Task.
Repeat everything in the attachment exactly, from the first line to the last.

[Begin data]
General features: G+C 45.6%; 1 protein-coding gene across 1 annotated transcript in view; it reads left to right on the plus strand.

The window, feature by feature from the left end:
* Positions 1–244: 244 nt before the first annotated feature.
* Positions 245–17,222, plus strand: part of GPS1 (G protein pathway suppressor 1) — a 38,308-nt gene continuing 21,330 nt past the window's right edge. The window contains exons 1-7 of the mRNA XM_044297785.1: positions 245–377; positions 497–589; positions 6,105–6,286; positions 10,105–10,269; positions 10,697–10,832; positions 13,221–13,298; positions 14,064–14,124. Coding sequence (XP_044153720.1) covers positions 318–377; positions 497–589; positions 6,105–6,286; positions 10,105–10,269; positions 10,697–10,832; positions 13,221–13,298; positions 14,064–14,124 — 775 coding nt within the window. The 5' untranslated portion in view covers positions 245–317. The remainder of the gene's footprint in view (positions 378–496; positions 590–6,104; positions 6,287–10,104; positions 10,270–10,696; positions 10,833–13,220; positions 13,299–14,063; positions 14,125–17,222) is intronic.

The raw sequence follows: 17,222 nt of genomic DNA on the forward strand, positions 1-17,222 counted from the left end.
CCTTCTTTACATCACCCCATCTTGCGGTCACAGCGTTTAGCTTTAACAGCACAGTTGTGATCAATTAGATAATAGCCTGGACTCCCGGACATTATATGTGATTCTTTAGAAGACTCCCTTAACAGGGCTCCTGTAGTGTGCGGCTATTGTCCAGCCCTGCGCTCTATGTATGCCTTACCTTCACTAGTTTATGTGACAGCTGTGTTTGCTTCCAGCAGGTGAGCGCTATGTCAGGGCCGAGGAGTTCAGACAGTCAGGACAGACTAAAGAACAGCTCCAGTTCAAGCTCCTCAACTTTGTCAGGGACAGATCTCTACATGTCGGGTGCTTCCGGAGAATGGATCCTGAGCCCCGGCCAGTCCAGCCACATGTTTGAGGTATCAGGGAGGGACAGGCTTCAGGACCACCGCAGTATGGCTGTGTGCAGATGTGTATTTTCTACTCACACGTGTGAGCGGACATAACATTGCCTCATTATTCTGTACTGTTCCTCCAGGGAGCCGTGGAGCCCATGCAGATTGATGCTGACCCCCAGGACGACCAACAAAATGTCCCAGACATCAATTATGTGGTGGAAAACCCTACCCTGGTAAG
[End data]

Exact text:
General features: G+C 45.6%; 1 protein-coding gene across 1 annotated transcript in view; it reads left to right on the plus strand.

The window, feature by feature from the left end:
* Positions 1–244: 244 nt before the first annotated feature.
* Positions 245–17,222, plus strand: part of GPS1 (G protein pathway suppressor 1) — a 38,308-nt gene continuing 21,330 nt past the window's right edge. The window contains exons 1-7 of the mRNA XM_044297785.1: positions 245–377; positions 497–589; positions 6,105–6,286; positions 10,105–10,269; positions 10,697–10,832; positions 13,221–13,298; positions 14,064–14,124. Coding sequence (XP_044153720.1) covers positions 318–377; positions 497–589; positions 6,105–6,286; positions 10,105–10,269; positions 10,697–10,832; positions 13,221–13,298; positions 14,064–14,124 — 775 coding nt within the window. The 5' untranslated portion in view covers positions 245–317. The remainder of the gene's footprint in view (positions 378–496; positions 590–6,104; positions 6,287–10,104; positions 10,270–10,696; positions 10,833–13,220; positions 13,299–14,063; positions 14,125–17,222) is intronic.

The raw sequence follows: 17,222 nt of genomic DNA on the forward strand, positions 1-17,222 counted from the left end.
CCTTCTTTACATCACCCCATCTTGCGGTCACAGCGTTTAGCTTTAACAGCACAGTTGTGATCAATTAGATAATAGCCTGGACTCCCGGACATTATATGTGATTCTTTAGAAGACTCCCTTAACAGGGCTCCTGTAGTGTGCGGCTATTGTCCAGCCCTGCGCTCTATGTATGCCTTACCTTCACTAGTTTATGTGACAGCTGTGTTTGCTTCCAGCAGGTGAGCGCTATGTCAGGGCCGAGGAGTTCAGACAGTCAGGACAGACTAAAGAACAGCTCCAGTTCAAGCTCCTCAACTTTGTCAGGGACAGATCTCTACATGTCGGGTGCTTCCGGAGAATGGATCCTGAGCCCCGGCCAGTCCAGCCACATGTTTGAGGTATCAGGGAGGGACAGGCTTCAGGACCACCGCAGTATGGCTGTGTGCAGATGTGTATTTTCTACTCACACGTGTGAGCGGACATAACATTGCCTCATTATTCTGTACTGTTCCTCCAGGGAGCCGTGGAGCCCATGCAGATTGATGCTGACCCCCAGGACGACCAACAAAATGTCCCAGACATCAATTATGTGGTGGAAAACCCTACCCTGGTAAG